Monday, September 24, 2012

To My Friends Who Loved Pete Mingwah

 "Let us be grateful to people who make us happy, they are the charming gardeners who make our souls blossom."   
Marcel Proust

Tony, Chris and Pete - Summer7 2012
This past weekend, the running community lost a friend.  Although, I had only met Pete Mingwah (very briefly) at the recent SF Marathon, I know he was extremely important to many of my closest runner friends.  As I heard the sad news, my phone started to ring and text messages came pouring in.

As expected, the first emotion was shock and dismay from so many of my friends, who ran and loved Pete.

I held back the tears as I heard the broken heart voices of my friends.  I wanted to take their pain away.  I have been there way too many times in my life.  I know the mourning process and journey.  I know how our mind and body grieves the loss.  

As my FB running friends heard of the news, pictures were appearing of Pete's amazing smile and contagious spirit.  There were words posted of grief, loss and even anger.  All normal and expected emotions.

Last night, as I listened to a friend break down on the phone, I was propelled back to my own losses.  In 1995 I had 13 deaths in 12 months.  All close friends - all tragic deaths.  No illnesses - so they were all a shock.  I reached a place that I felt I should have my own parking place at the Funeral Home.  

And of course, most recently in 2011, loosing my best friend, my dog, Ladybug.  

I learned a lot about how to mourn, in those 12 months.  I learned how to allow myself to heal and still be around for those who were mourning with me.  

Thus, the reason for this blog.  Share with all my friends who are hurting, angry and still in shock.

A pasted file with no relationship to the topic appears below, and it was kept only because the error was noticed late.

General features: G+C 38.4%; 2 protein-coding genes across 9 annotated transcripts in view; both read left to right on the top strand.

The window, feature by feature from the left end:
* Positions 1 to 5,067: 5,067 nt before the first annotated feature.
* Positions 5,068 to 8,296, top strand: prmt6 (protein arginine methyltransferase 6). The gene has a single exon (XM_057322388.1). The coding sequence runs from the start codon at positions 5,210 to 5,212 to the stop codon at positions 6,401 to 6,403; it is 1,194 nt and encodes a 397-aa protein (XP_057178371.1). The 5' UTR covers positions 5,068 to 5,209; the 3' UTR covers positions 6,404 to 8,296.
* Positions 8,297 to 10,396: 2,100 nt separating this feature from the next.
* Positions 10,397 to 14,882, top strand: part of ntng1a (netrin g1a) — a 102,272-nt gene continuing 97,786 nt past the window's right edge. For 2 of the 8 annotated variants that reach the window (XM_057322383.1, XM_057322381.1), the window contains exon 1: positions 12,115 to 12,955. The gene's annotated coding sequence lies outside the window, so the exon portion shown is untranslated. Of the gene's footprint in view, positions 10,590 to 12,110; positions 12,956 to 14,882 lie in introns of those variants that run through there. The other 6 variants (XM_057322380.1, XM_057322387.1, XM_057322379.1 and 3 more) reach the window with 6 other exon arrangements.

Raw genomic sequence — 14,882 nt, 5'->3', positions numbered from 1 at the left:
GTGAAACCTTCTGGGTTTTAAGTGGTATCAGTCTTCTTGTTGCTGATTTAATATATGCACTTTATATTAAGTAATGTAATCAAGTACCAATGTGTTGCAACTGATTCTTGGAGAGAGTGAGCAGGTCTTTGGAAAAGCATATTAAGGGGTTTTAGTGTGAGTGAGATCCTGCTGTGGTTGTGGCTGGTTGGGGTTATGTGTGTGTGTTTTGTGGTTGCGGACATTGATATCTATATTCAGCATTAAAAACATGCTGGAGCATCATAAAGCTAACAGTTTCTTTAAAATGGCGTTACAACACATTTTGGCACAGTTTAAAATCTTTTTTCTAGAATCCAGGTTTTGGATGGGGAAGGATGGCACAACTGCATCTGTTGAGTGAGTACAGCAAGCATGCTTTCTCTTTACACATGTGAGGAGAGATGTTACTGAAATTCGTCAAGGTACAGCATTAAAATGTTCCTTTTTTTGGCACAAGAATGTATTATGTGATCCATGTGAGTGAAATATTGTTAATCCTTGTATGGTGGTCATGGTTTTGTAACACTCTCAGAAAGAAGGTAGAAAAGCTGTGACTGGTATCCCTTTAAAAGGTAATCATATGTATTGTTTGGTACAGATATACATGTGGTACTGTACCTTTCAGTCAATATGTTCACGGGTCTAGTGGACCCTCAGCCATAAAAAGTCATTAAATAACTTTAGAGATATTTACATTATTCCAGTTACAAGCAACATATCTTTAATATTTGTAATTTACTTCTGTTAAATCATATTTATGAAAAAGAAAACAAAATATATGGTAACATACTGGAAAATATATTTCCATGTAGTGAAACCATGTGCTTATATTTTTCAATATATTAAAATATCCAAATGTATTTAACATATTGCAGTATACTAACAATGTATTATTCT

1.  You don't have to be strong.  But use this time to strengthen your bond with those who are hurting.
2.  BE REAL with your mourning and emotions.  One moment you will be happy, the next you will be sad.  BE REAL and act on the emotion.  This will help you heal.
3.  Death changes you, and even your body.  Your body will hurt for no apparent reason, from time to time.
4.  Stay hydrated.  You will be crying and you will loose fluids.  Drink lots of water.
5.  Recognize that death is a part of life.  There is no avoiding it.  While it is hard to say "good-bye" to Pete, eventually we all have to say good-bye to someone we love.  REJOICE in the time you knew him and savor each memory
6.  ALL the emotions you are feeling are normal and it's okay to feel that way!  Everyone mourns differently.
7.  The mourning and missing Pete will not stop after he is in his Final Resting Place.  It is often weeks or months after the burial, your true emotions come to the surface.  Surround yourself with people who are willing to walk the journey with you and support your mourning.  Stay clear of ANYONE in that first year, who would say "it's been # months - time to move on!"  You need at least a year to mourn, give yourself that time. The pain of loosing Pete will not go away (and it shouldn't) but you WILL find a way to manage the loss and pain.  Give it time.
8.  Use your emotions to honor him in your own way.  It may be a race.  It may be something else.  But, as a runner, I can promise you with every fiber in my being he is with you EVERY step of the way.  He loved his friends, it was evident.  Ladybug gave me more strength than I could of ever imagined in many of my races.
9.  Find your way to honor him at races, for yourself.  It can be as a group or something personal.  That is why I wear a Ladybug patch on my shirt and always have my post-race picture taken with Ladybug's ball.  It's my way to honor her. I do it for ME, not for anyone else.  
10.  It's worth grateful for the time you had with him.  Although I know, that I know you wish he was here - it is better to have loved and lost, than to have never have known him.

You are all AMAZING friends and I know he knows that.  He will carry you through those tough miles and I have no doubt you will see and feel his warmth and smile waiting for you at the Finish Line.

Rally Pete would want you to.  That's just what the running community does for each other.

My love to you all...My sympathies for your loss.  I feel your pain and I am here if you need me, in anyway. 

Rest in Peace and Joy, Pete.  Thank you for being a friend to so many.  May you enjoy your Eternal Finish Line.

Pete Mingwah

(c) C. Ragsdale 2010-12
Run F.A.B.,

Charlene L. Ragsdale - Las Vegas, NV
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